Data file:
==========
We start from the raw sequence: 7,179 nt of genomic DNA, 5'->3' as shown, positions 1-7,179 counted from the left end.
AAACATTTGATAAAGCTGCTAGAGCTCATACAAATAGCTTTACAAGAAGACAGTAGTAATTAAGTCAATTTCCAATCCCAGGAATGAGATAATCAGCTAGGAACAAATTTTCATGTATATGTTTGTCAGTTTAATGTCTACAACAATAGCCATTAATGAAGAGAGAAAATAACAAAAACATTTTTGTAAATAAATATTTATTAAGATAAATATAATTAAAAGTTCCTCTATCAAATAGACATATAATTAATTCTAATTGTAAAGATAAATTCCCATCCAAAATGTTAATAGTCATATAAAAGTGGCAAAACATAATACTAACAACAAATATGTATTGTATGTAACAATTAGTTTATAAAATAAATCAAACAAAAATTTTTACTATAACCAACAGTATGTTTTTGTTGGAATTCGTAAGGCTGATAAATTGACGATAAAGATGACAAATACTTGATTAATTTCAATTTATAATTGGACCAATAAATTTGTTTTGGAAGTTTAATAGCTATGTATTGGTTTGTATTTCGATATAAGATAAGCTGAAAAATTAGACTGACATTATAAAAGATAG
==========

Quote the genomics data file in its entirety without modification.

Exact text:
We start from the raw sequence: 7,179 nt of genomic DNA, 5'->3' as shown, positions 1-7,179 counted from the left end.
AAACATTTGATAAAGCTGCTAGAGCTCATACAAATAGCTTTACAAGAAGACAGTAGTAATTAAGTCAATTTCCAATCCCAGGAATGAGATAATCAGCTAGGAACAAATTTTCATGTATATGTTTGTCAGTTTAATGTCTACAACAATAGCCATTAATGAAGAGAGAAAATAACAAAAACATTTTTGTAAATAAATATTTATTAAGATAAATATAATTAAAAGTTCCTCTATCAAATAGACATATAATTAATTCTAATTGTAAAGATAAATTCCCATCCAAAATGTTAATAGTCATATAAAAGTGGCAAAACATAATACTAACAACAAATATGTATTGTATGTAACAATTAGTTTATAAAATAAATCAAACAAAAATTTTTACTATAACCAACAGTATGTTTTTGTTGGAATTCGTAAGGCTGATAAATTGACGATAAAGATGACAAATACTTGATTAATTTCAATTTATAATTGGACCAATAAATTTGTTTTGGAAGTTTAATAGCTATGTATTGGTTTGTATTTCGATATAAGATAAGCTGAAAAATTAGACTGACATTATAAAAGATAG